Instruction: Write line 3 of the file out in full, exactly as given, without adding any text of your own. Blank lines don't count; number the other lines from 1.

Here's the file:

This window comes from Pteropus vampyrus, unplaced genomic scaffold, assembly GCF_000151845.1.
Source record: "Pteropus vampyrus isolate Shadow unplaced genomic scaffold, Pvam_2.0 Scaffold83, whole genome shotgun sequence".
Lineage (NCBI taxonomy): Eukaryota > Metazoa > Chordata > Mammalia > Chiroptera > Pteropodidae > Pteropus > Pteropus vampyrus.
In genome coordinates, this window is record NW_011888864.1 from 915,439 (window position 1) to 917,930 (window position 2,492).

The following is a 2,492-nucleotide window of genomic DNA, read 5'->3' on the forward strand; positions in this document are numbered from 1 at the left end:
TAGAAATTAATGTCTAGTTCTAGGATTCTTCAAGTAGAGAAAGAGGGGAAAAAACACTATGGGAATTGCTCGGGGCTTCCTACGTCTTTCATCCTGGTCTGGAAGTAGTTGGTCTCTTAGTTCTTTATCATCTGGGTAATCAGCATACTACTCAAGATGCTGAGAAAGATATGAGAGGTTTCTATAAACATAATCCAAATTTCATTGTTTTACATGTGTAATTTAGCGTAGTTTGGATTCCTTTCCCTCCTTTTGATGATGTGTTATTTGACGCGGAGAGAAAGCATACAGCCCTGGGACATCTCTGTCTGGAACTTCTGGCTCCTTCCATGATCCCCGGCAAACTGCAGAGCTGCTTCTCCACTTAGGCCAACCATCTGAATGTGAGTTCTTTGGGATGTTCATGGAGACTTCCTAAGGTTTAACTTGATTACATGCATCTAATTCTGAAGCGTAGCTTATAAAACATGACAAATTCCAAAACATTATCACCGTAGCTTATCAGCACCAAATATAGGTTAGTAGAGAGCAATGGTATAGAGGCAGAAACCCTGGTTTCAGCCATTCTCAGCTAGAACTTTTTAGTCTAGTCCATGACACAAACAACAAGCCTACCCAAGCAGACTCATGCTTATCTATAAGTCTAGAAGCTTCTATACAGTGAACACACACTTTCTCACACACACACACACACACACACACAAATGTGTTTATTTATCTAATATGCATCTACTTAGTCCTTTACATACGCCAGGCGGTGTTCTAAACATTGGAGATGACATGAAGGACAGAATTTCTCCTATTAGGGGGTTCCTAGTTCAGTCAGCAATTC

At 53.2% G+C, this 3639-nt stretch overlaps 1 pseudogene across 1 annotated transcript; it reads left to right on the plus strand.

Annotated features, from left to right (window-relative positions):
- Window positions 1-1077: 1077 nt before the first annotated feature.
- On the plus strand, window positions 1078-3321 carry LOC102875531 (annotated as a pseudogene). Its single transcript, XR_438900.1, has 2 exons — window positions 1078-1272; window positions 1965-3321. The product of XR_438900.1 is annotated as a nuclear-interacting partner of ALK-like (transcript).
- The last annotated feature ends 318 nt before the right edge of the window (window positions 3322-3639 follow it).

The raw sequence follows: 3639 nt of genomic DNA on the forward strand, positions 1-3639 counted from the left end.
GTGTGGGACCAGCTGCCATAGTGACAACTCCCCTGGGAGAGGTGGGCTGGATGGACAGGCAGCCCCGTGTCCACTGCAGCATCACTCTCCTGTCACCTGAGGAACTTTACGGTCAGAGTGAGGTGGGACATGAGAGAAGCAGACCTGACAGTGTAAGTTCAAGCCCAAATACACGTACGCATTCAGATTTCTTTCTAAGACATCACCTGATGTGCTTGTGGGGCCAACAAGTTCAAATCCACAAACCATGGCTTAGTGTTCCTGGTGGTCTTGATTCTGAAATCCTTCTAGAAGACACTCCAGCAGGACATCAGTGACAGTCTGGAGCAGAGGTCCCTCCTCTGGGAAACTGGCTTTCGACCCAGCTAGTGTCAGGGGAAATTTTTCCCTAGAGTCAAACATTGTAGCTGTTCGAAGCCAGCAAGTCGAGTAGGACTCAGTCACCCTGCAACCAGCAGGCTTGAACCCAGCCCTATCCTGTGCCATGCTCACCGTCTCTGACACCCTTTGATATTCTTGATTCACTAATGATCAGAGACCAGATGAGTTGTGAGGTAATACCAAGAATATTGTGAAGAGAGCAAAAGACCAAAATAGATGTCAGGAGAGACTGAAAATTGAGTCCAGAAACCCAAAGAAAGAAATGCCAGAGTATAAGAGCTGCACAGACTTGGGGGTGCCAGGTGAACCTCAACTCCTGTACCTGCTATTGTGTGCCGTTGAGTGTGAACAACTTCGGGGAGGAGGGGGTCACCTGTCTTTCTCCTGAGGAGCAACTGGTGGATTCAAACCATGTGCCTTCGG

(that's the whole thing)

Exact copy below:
Lineage (NCBI taxonomy): Eukaryota > Metazoa > Chordata > Mammalia > Chiroptera > Pteropodidae > Pteropus > Pteropus vampyrus.